Question Answering (QA) retrieves the correct answer to a question written in natural language from collection of documents. Systems of QA look like a search engine where the input to the system is a question in natural language and the output is the answer to the question.

The main goals of the state-of-the-art systems are targeted to improve QA systems performance, help humans in the assessment of QA systems output, improve systems self-score, develop better criteria for collaborative systems, deal with different types of questions.

There are several workshops and forums where main tasks of QA are proposed and discussed. For example, researchers compete to find the best solution for the following tasks proposed in Cross-Language Evaluation Forum (CLEF), NTCIR (NII Test Collection for Information Retrieval) and Text REtrieval Conference (TREC): Monolingual task, Multilingual task, Cross-Language task, Robust task.

And more specific tasks:

--Answer validation task,

--QA over speech transcription of seminars, meetings, telephone conversations, etc.

--QA on speech transcript where the answers to factual questions are extracted from spontaneous speech transcriptions.

--QA using machine translation systems,

--QA for "Other" questions, i.e. retrieval of other interesting facts about a topic,

--Time-constrained task (realized in real time),

--QA using Wikipedia,

--Event-targeted task on a heterogeneous document collection of news article and Wikipedia,

--QA using document collections with already disambiguated word senses in order to study their contribution to QA performance,

--QA using passage retrieval systems, etc.

Each task can propose different solutions depending on the question category. Actually, the following categories are considered: factoid, definition, closed list and topic-related. Factoid questions are fact-based questions, asking for the name of a person, location, organization, time, measure, count, object, the extent of something, the day on which something happened. Definition question are questions such as "What/Who is?", and are divided into the following subtypes: person, organization, object, and "other" questions. Closed list questions are questions that require in one single answer the requested number of items. Such questions may contain a temporal restriction. Topic related questions group questions which are related to the same topic and possibly contain co-references between one question and the others. Topics can be named entities, events, objects, natural phenomena, etc.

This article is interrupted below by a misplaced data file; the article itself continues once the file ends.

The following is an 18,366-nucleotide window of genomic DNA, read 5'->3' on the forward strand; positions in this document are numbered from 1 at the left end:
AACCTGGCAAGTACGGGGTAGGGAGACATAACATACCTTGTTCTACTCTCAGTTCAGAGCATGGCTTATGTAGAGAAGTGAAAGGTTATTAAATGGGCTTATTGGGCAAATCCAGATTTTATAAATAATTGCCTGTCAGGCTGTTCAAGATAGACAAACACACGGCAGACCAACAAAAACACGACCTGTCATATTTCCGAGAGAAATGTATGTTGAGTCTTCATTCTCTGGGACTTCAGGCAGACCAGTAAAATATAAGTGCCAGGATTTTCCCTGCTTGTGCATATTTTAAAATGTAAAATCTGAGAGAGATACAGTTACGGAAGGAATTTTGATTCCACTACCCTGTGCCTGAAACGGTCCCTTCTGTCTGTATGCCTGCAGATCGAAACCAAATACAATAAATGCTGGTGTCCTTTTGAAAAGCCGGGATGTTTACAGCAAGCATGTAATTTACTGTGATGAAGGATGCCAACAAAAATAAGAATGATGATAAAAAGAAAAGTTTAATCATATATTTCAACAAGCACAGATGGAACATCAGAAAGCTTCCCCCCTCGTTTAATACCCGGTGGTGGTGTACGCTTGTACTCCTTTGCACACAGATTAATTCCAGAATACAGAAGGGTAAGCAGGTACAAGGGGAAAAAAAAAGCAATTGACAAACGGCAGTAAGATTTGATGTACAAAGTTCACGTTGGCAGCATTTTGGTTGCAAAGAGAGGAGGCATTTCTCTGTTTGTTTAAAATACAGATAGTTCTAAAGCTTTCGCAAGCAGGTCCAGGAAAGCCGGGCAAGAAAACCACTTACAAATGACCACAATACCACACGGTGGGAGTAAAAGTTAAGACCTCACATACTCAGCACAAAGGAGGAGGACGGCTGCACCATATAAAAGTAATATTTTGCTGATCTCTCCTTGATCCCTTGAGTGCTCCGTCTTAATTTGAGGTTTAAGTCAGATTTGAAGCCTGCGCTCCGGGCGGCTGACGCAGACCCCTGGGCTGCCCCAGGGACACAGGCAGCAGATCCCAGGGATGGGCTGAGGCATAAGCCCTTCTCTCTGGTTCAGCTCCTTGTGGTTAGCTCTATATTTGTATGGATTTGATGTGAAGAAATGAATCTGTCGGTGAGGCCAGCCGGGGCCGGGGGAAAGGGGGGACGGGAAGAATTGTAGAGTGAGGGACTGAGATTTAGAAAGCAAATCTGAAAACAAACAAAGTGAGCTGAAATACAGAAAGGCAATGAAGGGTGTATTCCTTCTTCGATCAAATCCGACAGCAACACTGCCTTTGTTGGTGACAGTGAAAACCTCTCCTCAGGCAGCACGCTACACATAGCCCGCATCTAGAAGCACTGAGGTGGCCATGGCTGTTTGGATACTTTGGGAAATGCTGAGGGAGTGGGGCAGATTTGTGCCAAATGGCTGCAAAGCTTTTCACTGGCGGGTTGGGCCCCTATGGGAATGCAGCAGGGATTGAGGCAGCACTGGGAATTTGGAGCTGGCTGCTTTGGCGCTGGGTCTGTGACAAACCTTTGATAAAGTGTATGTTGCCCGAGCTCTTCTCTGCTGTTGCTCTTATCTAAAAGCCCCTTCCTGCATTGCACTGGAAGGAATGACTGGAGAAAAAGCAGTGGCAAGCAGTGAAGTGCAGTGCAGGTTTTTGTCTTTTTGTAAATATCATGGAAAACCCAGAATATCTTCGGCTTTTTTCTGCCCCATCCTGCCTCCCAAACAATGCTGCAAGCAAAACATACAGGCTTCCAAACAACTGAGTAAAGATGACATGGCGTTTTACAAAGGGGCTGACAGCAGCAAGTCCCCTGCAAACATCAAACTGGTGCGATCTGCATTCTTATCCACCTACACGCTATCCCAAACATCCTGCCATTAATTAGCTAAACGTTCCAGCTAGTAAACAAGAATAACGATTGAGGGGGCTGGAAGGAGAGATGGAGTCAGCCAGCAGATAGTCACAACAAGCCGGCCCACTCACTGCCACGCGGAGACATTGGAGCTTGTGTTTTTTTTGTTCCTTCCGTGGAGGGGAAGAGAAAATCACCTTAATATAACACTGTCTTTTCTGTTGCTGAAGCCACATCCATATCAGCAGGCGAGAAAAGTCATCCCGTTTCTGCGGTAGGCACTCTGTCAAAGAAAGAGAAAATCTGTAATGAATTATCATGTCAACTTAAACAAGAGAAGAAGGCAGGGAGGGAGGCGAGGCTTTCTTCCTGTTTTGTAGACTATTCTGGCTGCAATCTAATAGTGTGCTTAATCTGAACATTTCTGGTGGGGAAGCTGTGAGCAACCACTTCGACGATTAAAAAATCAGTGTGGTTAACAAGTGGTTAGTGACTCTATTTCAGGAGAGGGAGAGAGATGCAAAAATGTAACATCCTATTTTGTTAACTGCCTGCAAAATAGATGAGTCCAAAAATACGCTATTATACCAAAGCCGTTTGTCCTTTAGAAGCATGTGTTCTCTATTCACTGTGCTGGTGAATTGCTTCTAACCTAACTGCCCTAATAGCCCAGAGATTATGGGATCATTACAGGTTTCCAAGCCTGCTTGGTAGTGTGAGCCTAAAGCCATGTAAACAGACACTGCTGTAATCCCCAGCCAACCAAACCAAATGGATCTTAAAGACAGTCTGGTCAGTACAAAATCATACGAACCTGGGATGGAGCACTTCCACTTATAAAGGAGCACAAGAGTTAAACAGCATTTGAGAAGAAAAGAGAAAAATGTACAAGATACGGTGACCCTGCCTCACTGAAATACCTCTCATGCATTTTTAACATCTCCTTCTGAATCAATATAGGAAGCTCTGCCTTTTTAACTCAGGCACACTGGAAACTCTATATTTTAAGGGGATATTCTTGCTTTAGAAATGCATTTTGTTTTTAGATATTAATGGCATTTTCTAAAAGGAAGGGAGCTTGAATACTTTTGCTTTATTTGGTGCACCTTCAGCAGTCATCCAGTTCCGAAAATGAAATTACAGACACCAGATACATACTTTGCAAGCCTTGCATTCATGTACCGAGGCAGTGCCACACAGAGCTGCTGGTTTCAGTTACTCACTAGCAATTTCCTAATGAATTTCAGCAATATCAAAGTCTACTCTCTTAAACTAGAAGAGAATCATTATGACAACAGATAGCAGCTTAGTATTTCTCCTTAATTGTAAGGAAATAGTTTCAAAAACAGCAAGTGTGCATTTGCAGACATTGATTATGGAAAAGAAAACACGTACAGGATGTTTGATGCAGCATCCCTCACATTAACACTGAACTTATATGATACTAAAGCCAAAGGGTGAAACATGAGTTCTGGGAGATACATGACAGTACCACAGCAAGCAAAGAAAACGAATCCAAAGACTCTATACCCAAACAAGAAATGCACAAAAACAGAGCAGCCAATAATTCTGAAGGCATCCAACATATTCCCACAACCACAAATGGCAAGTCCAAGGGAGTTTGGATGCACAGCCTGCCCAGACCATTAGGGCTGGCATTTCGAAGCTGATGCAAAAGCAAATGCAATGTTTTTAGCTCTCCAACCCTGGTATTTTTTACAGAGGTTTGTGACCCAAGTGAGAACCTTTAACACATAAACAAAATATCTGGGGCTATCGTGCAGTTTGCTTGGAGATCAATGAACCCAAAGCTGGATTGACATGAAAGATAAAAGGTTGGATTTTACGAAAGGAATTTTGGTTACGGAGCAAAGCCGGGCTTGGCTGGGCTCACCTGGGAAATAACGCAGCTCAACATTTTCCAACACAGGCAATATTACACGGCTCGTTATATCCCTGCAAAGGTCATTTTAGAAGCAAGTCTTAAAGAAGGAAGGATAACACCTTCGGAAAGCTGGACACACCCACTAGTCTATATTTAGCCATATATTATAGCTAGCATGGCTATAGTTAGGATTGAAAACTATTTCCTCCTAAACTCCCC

Answer validation task develops and evaluates a special module which validates the correctness of the answers given by a QA system. The basic idea is that once a pair (answer and snippet) is returned by a QA system, a hypothesis is built by turning the pair (question and answer) into an affirmative form. If the related text semantically entails this hypothesis, then the answer is expected to be correct [Pen06, Pen07, Pen08, Tel08].

Machine Translation Systems are broadly implemented for Cross-Language QA [Ace06]. In recent studies, the negative effect of machine translation on the accuracy of Cross-Language QA was demonstrated. [Fer07]. As a result, Cross-Language QA Systems are modified [Ace07, Ace09].

QA over speech transcription provides a framework in which QA systems can be evaluated in a real scenario, where the answers of oral and written questions (factual and definitional) in different languages have to be extracted from speech transcriptions (manual and automatic transcriptions) in the respective language. The particular scenario consists in answering oral and written questions related to speech presentations. As an example, QA system automatically answers in Chinese about travel information. This system integrates a user interface, speech synthesis and recognition, question analysis, QA database retrieval, document processing and preprocessing, and some databases [Hu06].

QA systems for "Other" questions generally use question generation techniques, predetermine patterns, interesting keywords, combination of methods based on patterns and keywords, or exploring external knowledge sources like nuggets [Voo04a, Voo04b, Voo04c, Voo05a, Voo05b, TREC, Raz07].

4.3 Text summarization

Information retrieval systems (for example, Google) show part of the text where the words of the query appears. With the extracted part, the user has to decide if a document is interesting even if this part does not have useful information for the user, so it is necessary download and read each retrieved document until the user finds satisfactory information. A solution for such problem is to extract the important parts of the document which is the task of automatic text summarization.

More applications of automatic text summarization are, for example, summaries of news and scientific articles, summaries of electronic mails, summaries of different electronic information which later can be sent as SMS, summaries of found documents and pages returned by a retrieved system.